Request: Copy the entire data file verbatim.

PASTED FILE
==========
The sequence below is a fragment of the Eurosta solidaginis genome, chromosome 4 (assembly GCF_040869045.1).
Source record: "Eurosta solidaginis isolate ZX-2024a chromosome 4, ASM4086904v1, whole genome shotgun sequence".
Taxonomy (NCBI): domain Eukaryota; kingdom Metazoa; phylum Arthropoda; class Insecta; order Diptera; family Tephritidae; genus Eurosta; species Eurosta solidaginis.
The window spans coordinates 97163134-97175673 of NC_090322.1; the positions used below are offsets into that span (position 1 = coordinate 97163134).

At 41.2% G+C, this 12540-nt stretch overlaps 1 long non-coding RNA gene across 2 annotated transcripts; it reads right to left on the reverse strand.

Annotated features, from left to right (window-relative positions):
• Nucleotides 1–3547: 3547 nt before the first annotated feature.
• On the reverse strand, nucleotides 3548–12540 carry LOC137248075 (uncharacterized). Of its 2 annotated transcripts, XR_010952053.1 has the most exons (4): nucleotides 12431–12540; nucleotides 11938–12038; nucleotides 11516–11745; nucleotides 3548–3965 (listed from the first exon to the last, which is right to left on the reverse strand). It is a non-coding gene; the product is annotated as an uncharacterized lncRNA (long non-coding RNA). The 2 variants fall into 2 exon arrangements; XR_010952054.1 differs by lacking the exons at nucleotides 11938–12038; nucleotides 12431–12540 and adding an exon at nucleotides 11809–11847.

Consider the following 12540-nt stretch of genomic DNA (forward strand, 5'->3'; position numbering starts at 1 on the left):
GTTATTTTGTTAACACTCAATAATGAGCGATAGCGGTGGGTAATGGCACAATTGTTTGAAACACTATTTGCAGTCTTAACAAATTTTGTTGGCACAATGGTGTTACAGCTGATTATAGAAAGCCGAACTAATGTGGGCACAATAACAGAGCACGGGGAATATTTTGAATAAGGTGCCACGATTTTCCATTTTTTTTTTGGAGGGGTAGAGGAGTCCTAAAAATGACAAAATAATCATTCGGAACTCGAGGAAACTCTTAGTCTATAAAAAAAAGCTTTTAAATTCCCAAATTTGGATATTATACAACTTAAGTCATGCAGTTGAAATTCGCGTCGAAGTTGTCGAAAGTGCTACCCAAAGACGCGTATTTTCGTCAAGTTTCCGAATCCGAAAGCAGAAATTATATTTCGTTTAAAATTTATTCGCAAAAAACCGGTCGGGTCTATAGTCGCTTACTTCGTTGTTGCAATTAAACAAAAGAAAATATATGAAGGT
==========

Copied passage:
The sequence below is a fragment of the Eurosta solidaginis genome, chromosome 4 (assembly GCF_040869045.1).
Source record: "Eurosta solidaginis isolate ZX-2024a chromosome 4, ASM4086904v1, whole genome shotgun sequence".
Taxonomy (NCBI): domain Eukaryota; kingdom Metazoa; phylum Arthropoda; class Insecta; order Diptera; family Tephritidae; genus Eurosta; species Eurosta solidaginis.
The window spans coordinates 97163134-97175673 of NC_090322.1; the positions used below are offsets into that span (position 1 = coordinate 97163134).

At 41.2% G+C, this 12540-nt stretch overlaps 1 long non-coding RNA gene across 2 annotated transcripts; it reads right to left on the reverse strand.

Annotated features, from left to right (window-relative positions):
• Nucleotides 1–3547: 3547 nt before the first annotated feature.
• On the reverse strand, nucleotides 3548–12540 carry LOC137248075 (uncharacterized). Of its 2 annotated transcripts, XR_010952053.1 has the most exons (4): nucleotides 12431–12540; nucleotides 11938–12038; nucleotides 11516–11745; nucleotides 3548–3965 (listed from the first exon to the last, which is right to left on the reverse strand). It is a non-coding gene; the product is annotated as an uncharacterized lncRNA (long non-coding RNA). The 2 variants fall into 2 exon arrangements; XR_010952054.1 differs by lacking the exons at nucleotides 11938–12038; nucleotides 12431–12540 and adding an exon at nucleotides 11809–11847.

Consider the following 12540-nt stretch of genomic DNA (forward strand, 5'->3'; position numbering starts at 1 on the left):
GTTATTTTGTTAACACTCAATAATGAGCGATAGCGGTGGGTAATGGCACAATTGTTTGAAACACTATTTGCAGTCTTAACAAATTTTGTTGGCACAATGGTGTTACAGCTGATTATAGAAAGCCGAACTAATGTGGGCACAATAACAGAGCACGGGGAATATTTTGAATAAGGTGCCACGATTTTCCATTTTTTTTTTGGAGGGGTAGAGGAGTCCTAAAAATGACAAAATAATCATTCGGAACTCGAGGAAACTCTTAGTCTATAAAAAAAAGCTTTTAAATTCCCAAATTTGGATATTATACAACTTAAGTCATGCAGTTGAAATTCGCGTCGAAGTTGTCGAAAGTGCTACCCAAAGACGCGTATTTTCGTCAAGTTTCCGAATCCGAAAGCAGAAATTATATTTCGTTTAAAATTTATTCGCAAAAAACCGGTCGGGTCTATAGTCGCTTACTTCGTTGTTGCAATTAAACAAAAGAAAATATATGAAGGT